The return of Southland: 3.1 “Let It Snow”

The highly anticipated Season Three of Southland began on TNT with “Let It Snow,” an episode that continued the series’ signature high-impact simplicity with an elegantly propulsive momentum.

The writers (executive producer John Wells, and the creator of the show, Ann Biderman) had a complex task on their hands with this one: keeping the show running at full throttle on a newly reduced off-network budget, while making the episode fully accessible to newer viewers, essential for the show’s continued survival.

Southland has traditionally never made many concessions to the viewer in the way it tells its stories, which has always been one of its strengths as a drama. Its world is detailed and real, and we need to catch up and keep up, just like the patrol cops and detectives in the complex situations they encounter. Wells and Biderman negotiated the complex demands of this season opener skilfully; sketching with the lightest of touches enough details of the key players’ back stories to allow new viewers to know them, while accelerating them into new challenges. There were delicate echoes of the pilot “Unknown Trouble,” and also of the last episode aired, “Maximum Deployment,” but these echoes were artfully reframed, with quiet evolutions shaded in.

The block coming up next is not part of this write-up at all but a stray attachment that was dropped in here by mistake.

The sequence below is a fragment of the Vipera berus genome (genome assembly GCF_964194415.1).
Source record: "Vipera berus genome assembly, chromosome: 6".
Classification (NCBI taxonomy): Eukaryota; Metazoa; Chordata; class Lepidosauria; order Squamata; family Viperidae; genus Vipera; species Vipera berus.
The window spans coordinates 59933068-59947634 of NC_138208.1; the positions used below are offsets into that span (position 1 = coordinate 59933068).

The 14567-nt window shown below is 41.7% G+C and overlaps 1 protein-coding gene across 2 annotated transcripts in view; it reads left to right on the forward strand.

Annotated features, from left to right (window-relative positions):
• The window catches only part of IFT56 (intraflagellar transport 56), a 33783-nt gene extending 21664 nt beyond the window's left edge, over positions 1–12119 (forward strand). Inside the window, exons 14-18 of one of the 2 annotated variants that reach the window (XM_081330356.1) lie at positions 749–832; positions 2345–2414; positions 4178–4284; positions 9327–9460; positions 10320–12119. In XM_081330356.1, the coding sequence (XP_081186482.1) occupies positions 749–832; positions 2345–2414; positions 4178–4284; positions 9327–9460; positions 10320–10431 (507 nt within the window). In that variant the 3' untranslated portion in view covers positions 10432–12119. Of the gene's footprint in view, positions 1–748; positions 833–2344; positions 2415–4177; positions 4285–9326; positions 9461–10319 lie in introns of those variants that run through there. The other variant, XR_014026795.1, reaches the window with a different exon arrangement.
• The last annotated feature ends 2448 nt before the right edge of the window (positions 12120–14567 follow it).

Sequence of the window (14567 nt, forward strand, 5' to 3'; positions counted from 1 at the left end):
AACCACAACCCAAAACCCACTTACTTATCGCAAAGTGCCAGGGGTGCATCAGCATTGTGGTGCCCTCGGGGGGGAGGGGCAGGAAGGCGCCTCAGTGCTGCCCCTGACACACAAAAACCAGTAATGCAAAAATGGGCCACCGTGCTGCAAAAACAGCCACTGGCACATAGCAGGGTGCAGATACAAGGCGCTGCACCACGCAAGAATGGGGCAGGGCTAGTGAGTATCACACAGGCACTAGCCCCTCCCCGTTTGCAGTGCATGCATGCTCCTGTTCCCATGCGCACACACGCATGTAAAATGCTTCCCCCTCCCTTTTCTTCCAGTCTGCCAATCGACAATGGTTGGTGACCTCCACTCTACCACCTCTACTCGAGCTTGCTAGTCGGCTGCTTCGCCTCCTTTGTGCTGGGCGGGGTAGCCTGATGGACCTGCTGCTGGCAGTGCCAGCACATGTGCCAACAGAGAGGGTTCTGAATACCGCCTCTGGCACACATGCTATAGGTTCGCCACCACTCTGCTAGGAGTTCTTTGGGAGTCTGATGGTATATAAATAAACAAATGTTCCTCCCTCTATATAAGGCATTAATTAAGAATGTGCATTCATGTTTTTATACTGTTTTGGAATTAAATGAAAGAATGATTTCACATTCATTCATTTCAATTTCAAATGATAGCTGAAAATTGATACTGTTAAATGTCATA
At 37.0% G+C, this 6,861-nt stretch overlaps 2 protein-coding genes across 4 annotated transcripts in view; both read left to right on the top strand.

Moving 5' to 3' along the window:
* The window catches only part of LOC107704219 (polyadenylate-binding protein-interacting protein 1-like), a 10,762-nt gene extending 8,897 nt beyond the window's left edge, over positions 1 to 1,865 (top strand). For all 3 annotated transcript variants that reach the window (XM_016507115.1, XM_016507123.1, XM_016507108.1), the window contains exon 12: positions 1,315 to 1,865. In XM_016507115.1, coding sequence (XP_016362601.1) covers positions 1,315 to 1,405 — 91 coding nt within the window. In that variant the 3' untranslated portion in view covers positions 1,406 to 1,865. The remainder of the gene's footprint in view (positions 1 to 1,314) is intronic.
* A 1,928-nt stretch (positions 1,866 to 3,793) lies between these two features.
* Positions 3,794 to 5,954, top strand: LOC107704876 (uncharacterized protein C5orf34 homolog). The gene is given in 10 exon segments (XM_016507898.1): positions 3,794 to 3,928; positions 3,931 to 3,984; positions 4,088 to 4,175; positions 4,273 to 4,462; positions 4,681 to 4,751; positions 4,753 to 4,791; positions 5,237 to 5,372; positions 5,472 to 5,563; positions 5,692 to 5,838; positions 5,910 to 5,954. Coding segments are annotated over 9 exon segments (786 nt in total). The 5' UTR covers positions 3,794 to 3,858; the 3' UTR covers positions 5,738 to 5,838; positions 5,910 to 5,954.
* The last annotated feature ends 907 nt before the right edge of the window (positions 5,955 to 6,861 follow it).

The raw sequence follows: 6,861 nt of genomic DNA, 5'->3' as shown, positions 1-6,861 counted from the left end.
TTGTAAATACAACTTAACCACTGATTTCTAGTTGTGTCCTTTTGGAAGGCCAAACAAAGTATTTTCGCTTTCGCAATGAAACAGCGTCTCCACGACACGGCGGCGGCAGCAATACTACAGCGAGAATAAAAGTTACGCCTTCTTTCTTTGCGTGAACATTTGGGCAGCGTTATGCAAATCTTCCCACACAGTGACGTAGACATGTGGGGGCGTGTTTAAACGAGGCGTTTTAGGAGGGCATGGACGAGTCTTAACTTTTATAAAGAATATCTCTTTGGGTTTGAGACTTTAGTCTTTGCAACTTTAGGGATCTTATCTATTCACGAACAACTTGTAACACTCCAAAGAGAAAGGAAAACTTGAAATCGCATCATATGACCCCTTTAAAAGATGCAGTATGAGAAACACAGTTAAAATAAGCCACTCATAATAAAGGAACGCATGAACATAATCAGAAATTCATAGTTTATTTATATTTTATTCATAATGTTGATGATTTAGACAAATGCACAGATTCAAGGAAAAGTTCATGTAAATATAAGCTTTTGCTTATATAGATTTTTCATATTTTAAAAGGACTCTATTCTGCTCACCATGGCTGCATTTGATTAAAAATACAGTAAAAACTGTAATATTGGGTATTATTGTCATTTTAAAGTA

Southland has always been a minimally presented, high impact drama, but this latest episode brutally honed that style even closer to the bone. Each scene was a brutal street haiku, containing just a few, perfectly chosen details that illuminated whole worlds, telling us almost nothing but showing us everything. “Let It Snow” was a masterclass in starting scenes late and ending them fast. The actors had never had long to make their impact, and they took advantage of every precious second. Michael Cudlitz was the MVP of this episode as John Cooper, fighting his excruciating, debilitating back injuries, and desperately begging for the help of his ex-wife to sustain his painkiller addiction. His tragic, haunting expression as she rushed away from him in tears was the key moment of the episode, locating the show’s heart amidst the chaos and tension. Ben McKenzie also did great work executing the path the writers seem to be laying out for his role, as Ben Sherman drifts from the hotshot, by-the-numbers rookie, to a more experienced, weary, rule-breaking patrol cop. Regina King hit her emotional beats compellingly as Lydia Adams, perpetually dealing with the horror that her detective faces, and never quite getting numb to it.

All in all, it was a fascinating start to season three, with director Christopher Chulack combining great character work with tough, almost unbearably tense set pieces and raw street-level action. It promised much for the nine episodes to come. It’s great to have this show back, and on the leading edge, where it’s always been; where it truly belongs.

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